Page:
The Washington PostDemocracy Dies in Darkness

VA construction exec who earned bonuses despite $2 billion in cost overruns ‘steps down.’ But can still get his pension.

Partially completed hospital buildings along Fitzsimons Parkway on Dec. 10, 2014, at the new VA hospital in Aurora, Colo. The contractor, Kiewit-Turner, walked away from the construction site after the VA breached its contract by making a design that goes over the original budget of $604 million. (Brent Lewis/The Denver Post via Getty Images)
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A Department of Veterans Affairs executive is “stepping down” after reports that he received nearly $64,000 in bonuses despite overseeing $2 billion in cost overruns at four troubled VA hospital projects, including one in Aurora, Colo., that is now the most expensive hospital in the VA’s history.

Glenn Haggstrom, principal executive director of the Office of Acquisition, Logistics and Construction (OALC), is no longer an employee of VA, a VA statement released Wednesday evening said.

Haggstrom “retired” from federal service in the “midst of an investigation, initiated by VA, into delays and cost overruns associated with the design and construction of the medical center in Aurora,” the statement said. “Haggstrom had recently been relieved of any decision-making,” the statement said.

The VA called the situation with its Aurora hospital “unacceptable.” But Haggstrom  is still entitled by law to apply for federal retirement benefits, officials there said.

Rep. Jeff Miller (R-Fla.), chairman of the House Veterans’ Affairs Committee, called the project a “disaster,” and said he was angered that Haggstrom will receive a pension.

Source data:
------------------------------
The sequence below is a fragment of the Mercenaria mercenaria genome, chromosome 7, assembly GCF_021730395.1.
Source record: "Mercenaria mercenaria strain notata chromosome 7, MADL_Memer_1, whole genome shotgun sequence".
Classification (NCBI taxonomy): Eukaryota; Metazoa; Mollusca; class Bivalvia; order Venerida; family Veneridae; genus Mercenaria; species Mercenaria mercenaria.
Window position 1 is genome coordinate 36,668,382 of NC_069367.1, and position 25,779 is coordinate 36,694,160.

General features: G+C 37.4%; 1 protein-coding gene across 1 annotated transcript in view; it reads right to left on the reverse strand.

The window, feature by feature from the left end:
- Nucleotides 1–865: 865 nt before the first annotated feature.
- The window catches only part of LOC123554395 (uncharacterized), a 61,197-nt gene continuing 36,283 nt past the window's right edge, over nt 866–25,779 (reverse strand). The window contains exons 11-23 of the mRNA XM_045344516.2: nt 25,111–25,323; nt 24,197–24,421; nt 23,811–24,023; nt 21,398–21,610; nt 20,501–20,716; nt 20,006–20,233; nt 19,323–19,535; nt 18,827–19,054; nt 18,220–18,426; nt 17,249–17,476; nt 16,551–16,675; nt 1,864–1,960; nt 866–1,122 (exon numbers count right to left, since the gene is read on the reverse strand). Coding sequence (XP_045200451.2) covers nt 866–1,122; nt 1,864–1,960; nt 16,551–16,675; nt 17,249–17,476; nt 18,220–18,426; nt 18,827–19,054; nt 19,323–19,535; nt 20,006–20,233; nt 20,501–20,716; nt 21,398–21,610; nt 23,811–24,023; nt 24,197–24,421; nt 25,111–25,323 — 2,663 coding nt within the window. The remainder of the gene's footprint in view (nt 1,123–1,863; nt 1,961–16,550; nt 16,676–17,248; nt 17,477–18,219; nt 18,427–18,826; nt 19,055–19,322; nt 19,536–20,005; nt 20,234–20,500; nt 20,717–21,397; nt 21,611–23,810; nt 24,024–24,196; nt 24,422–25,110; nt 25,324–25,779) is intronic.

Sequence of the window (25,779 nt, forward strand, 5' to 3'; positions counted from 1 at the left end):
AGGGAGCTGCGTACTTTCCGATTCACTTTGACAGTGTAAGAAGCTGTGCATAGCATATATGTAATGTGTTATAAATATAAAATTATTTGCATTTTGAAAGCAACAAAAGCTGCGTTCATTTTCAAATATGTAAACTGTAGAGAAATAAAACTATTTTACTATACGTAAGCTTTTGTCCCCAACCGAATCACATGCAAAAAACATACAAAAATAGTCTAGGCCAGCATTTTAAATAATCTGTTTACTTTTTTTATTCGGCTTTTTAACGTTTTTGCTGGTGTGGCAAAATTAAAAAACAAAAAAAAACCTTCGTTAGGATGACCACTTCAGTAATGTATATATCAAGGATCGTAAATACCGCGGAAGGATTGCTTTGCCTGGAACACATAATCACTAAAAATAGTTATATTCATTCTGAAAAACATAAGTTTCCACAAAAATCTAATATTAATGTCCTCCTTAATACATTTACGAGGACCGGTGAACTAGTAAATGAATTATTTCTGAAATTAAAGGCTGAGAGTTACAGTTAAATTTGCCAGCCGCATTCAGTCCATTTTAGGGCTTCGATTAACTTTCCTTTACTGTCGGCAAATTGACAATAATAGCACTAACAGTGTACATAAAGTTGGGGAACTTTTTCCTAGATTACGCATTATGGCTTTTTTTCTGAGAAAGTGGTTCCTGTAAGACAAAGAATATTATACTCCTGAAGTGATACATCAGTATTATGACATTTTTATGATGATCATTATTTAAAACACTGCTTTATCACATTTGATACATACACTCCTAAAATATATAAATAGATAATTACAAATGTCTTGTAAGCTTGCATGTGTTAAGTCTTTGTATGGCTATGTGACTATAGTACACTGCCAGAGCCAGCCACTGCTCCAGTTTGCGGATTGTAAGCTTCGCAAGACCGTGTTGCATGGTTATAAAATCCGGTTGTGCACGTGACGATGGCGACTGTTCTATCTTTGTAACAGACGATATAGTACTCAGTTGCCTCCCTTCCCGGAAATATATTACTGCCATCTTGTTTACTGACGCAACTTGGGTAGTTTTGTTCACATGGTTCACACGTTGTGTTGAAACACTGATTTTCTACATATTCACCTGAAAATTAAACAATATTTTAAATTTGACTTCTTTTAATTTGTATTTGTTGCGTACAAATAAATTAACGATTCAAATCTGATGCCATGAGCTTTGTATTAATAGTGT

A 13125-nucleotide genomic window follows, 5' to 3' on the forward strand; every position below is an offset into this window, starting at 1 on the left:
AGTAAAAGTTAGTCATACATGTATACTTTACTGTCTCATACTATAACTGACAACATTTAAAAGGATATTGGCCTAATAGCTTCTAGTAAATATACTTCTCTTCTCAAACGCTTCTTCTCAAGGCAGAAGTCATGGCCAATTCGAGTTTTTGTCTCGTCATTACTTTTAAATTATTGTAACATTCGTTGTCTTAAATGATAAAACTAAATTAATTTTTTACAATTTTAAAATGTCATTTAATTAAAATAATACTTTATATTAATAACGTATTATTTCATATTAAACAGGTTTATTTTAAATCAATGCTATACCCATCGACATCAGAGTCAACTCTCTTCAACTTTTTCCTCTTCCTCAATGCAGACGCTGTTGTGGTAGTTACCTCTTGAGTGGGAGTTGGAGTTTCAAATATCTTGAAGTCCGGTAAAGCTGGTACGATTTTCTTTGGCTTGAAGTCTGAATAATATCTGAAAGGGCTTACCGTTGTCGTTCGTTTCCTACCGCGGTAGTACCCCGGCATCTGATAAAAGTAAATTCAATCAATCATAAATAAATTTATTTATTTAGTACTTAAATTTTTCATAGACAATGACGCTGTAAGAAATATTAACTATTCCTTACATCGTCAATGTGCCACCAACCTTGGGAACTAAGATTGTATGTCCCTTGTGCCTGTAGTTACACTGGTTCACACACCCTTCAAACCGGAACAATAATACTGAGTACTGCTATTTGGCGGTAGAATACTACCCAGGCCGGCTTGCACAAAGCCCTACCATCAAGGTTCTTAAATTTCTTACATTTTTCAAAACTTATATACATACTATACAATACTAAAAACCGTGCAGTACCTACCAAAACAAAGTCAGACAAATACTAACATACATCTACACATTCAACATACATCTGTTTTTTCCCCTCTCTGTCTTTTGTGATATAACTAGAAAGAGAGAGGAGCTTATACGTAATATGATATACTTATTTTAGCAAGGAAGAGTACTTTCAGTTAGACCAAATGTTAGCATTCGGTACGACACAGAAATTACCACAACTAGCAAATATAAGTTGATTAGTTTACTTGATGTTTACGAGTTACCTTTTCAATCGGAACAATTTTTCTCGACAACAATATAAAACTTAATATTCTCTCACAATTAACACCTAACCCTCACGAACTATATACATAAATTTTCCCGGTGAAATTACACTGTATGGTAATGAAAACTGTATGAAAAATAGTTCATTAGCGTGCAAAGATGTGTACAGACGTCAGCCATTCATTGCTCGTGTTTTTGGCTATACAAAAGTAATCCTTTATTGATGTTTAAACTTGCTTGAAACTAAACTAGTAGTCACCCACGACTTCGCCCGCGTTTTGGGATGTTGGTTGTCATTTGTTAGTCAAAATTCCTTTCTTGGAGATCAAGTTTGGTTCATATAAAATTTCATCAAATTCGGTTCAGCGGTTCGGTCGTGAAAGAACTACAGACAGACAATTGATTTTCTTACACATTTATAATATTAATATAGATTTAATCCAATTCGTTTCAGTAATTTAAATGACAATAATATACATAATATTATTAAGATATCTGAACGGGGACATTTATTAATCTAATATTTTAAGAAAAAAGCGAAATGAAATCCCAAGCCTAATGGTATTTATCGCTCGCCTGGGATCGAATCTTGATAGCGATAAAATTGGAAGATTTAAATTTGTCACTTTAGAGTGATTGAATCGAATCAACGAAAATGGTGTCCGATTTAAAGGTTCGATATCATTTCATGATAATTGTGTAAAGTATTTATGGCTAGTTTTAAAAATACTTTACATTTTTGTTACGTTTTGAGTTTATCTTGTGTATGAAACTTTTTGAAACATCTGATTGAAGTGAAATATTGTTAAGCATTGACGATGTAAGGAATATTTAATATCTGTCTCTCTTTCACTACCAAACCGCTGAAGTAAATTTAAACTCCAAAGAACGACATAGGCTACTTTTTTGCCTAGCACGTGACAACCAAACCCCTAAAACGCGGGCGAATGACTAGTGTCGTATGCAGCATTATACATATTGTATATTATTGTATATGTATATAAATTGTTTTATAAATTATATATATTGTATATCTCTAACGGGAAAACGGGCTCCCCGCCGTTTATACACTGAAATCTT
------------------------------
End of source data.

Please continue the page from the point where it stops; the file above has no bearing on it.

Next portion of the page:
“What’s most disappointing about this situation, however, is that Haggstrom left on his own terms – with a lifetime pension – even though any reasonable person would conclude that he should have been fired years ago,” Miller said. “VA’s entire construction program is a disaster and has been for years. Every single member of VA’s top leadership is fully aware of the department’s construction problems, yet none made any attempt to fire Haggstrom – a fact that speaks volumes about the department’s commitment to accountability.”

He also said that Haggstrom is not the only VA employee “responsible for the department’s construction failures. More housecleaning will surely be needed if the department is to ever get its construction affairs in order.”

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The VA’s ability to swiftly fire employees for wrongdoing has been a controversial issue, and VA officials say they can’t fire as quickly as they would like. Congress members say that’s not true and the VA should be more committed to ending incompetence and wrongdoing.

Rep. Mike Coffman (R-Colo.) said Haggstrom “should have been fired years ago.”

“And his ill-gotten bonuses should be rescinded,” said Coffman, who has been pushing for reform. “Everyone knew back in April 2013 that VA executives were incompetently managing this project. This personnel move is years late and billions of dollars in cost overruns short.”

The Government Accountability Office (GAO) published findings in 2013 that found that the VA was on average $336 million over budget and 35 months behind schedule.

The Aurora VA hospital was recently found to be more than $1 billion over budget by itself. And it is expected to cost what Congress members are calling a “shocking” $1.73 billion, more than five times its original $328 million estimate, according to fresh estimates from VA officials.